Thu. Jun 1st, 2023


Pakistan cricket team in a huddle at a Sri Lankan ground. — Screengrab/Twitter/PCB

KARACHI/COLOMBO: The Pakistan cricket team was forced to cancel its practice session scheduled for Saturday after Sri Lankan police imposed a curfew in some areas of Colombo ahead of violent protests against the government.

An official of the Pakistan team confirmed that the practice session was cancelled due to the political situation in the country.

“Pakistan’s training session at P Sara Oval for tomorrow has been cancelled,” said Ahsan Iftekhar Nagi, the media manager of the touring Pakistan team from Sri Lanka on Friday night. He confirmed that the session was called off due to the curfew that was imposed on Friday night.

According to media reports from Sri Lanka, police had fired tear gas and used water cannons against an anti-government protest by students.

A massive protest is also planned in the county on the weekend.

Sri Lanka imposes curfew ahead of anti-government rally

An indefinite curfew was imposed across Sri Lanka’s capital Friday and the military was placed on alert ahead of a planned rally demanding the ouster of embattled President Gotabaya Rajapaksa.

Police chief Chandana Wickramaratne said Colombo and its suburbs would be under a blanket curfew from 15:30 GMT until further notice and urged residents to remain indoors.

Police use a water canon to disperse demonstrators taking part in an anti-government protest demanding the resignation of Sri Lankas President Gotabaya Rajapaksa over the countrys crippling economic crisis, in Colombo on July 8, 2022. — AFP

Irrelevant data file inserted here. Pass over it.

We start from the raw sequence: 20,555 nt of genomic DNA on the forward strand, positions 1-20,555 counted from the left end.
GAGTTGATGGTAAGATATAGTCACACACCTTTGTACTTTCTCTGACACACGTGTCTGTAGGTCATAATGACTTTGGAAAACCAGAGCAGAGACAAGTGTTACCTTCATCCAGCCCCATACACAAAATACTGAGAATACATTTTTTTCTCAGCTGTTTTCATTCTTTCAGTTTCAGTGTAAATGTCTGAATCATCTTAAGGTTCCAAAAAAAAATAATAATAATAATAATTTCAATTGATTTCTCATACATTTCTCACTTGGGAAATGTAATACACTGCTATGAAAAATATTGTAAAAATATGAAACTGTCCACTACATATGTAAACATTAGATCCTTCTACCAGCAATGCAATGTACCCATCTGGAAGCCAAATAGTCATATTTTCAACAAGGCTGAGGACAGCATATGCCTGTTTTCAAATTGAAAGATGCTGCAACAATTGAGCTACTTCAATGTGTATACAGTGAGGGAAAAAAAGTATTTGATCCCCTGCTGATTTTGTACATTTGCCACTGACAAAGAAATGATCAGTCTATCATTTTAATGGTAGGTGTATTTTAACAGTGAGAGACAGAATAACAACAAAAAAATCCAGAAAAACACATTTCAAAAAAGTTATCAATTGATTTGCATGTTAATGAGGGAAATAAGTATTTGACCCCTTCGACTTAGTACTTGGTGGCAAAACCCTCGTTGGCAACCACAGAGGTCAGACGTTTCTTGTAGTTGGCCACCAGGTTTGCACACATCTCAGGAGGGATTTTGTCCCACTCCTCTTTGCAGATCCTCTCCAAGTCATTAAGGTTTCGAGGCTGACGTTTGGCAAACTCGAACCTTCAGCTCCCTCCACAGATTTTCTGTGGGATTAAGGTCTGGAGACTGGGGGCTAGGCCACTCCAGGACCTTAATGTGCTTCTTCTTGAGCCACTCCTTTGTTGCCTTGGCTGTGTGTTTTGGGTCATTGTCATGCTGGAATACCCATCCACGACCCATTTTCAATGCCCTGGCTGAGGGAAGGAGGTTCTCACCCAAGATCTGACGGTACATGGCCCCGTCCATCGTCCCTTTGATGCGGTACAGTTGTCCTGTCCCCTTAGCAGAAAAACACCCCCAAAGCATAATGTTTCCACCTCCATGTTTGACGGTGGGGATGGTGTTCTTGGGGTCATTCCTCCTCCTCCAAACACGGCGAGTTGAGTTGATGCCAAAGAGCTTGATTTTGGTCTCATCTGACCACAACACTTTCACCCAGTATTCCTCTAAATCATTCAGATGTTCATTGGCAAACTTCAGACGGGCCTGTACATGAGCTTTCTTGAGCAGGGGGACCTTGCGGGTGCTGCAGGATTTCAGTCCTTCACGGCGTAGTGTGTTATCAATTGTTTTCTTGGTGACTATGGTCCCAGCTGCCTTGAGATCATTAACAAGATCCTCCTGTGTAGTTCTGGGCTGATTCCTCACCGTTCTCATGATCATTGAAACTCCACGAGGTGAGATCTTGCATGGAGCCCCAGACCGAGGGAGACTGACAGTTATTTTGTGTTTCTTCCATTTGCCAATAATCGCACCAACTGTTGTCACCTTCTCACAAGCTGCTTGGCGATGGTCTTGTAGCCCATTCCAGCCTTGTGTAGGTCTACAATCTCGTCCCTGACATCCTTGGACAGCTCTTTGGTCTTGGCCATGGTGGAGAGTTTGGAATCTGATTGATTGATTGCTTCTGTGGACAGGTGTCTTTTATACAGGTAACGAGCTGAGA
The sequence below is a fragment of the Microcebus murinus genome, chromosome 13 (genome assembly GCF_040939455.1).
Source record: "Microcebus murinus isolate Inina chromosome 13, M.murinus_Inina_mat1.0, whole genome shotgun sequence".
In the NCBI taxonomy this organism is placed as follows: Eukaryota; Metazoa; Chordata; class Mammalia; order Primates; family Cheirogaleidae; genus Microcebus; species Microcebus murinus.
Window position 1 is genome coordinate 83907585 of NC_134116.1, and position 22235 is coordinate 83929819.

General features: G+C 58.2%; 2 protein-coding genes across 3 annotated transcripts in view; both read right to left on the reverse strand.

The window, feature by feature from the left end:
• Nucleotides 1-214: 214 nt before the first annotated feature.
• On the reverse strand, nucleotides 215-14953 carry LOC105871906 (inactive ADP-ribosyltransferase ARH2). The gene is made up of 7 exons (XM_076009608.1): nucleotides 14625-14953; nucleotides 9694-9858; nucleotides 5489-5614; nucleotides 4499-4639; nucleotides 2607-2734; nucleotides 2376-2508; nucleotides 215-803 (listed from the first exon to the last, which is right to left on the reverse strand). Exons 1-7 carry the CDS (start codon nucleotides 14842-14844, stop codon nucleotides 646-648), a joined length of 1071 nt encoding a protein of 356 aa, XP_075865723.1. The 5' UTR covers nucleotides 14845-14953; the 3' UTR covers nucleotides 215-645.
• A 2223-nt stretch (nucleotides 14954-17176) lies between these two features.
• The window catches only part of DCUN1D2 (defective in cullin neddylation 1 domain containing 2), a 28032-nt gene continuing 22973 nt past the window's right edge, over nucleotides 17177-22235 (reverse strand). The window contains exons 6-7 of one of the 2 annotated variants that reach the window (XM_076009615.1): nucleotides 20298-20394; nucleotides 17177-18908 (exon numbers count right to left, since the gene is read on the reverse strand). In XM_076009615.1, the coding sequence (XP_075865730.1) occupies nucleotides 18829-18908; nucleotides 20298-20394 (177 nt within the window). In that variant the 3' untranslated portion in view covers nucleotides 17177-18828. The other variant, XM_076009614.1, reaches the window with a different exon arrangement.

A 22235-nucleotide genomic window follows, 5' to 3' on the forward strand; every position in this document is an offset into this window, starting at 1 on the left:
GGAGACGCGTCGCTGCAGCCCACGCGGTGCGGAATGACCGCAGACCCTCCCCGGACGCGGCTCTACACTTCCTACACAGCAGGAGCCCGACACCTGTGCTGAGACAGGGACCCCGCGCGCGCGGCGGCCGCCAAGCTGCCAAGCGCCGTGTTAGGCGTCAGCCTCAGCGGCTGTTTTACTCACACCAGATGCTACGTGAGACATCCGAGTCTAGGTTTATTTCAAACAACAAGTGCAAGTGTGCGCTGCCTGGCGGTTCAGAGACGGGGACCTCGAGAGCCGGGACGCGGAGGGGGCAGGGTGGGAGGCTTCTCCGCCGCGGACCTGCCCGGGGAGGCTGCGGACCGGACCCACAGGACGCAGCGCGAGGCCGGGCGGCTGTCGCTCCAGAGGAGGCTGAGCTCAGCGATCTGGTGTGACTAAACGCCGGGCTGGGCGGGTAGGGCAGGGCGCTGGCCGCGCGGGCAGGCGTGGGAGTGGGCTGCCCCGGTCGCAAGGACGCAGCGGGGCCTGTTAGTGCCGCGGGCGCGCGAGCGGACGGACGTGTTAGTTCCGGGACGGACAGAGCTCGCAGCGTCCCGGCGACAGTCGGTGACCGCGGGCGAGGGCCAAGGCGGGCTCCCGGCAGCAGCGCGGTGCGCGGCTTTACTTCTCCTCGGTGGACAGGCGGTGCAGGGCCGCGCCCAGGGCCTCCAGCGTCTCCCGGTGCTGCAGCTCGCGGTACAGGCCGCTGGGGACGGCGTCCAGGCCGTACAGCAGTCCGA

Police use a water canon to disperse demonstrators taking part in an anti-government protest demanding the resignation of Sri Lanka’s President Gotabaya Rajapaksa over the country’s crippling economic crisis, in Colombo on July 8, 2022. — AFP 

The order came as thousands of anti-government protesters poured into the capital Friday ahead of Saturday’s rally to pressure Rajapaksa to quit over the country’s worsening economic crisis.

The island nation is suffering from an unprecedented shortage of essentials, and its 22 million people have endured runaway inflation and prolonged blackouts since the start of the year.

Demonstrators have, for months, been camped outside Rajapaksa’s Colombo office to demand his resignation for economic mismanagement.

Thousands of soldiers armed with assault rifles were bussed into Colombo earlier in the day to reinforce police guarding Rajapaksa’s official residence, which anti-government protesters have vowed to storm on Saturday.

“An operation involving nearly 20,000 troops and policemen and women was launched this afternoon,” a top defence official told AFP. “We are hoping that tomorrow’s protest will not become violent.”

He said more troops were brought into the capital from the provinces after at least three judges refused to outlaw Saturday´s protests.

The United Nations urged both the Sri Lankan authorities and the protesters to ensure that Saturday’s demonstrations went off peacefully.

“We urge Sri Lankan authorities to show restraint in the policing of assemblies and ensure every necessary effort to prevent violence,” the Office of the UN High Commissioner for Human Rights said.

Nine people were killed and hundreds wounded when clashes erupted across the country after Rajapaksa loyalists attacked peaceful protesters outside the president’s office in May.

Sri Lanka has defaulted on its $51 billion external debt and has been in bailout talks with the International Monetary Fund.

With additional input from AFP.

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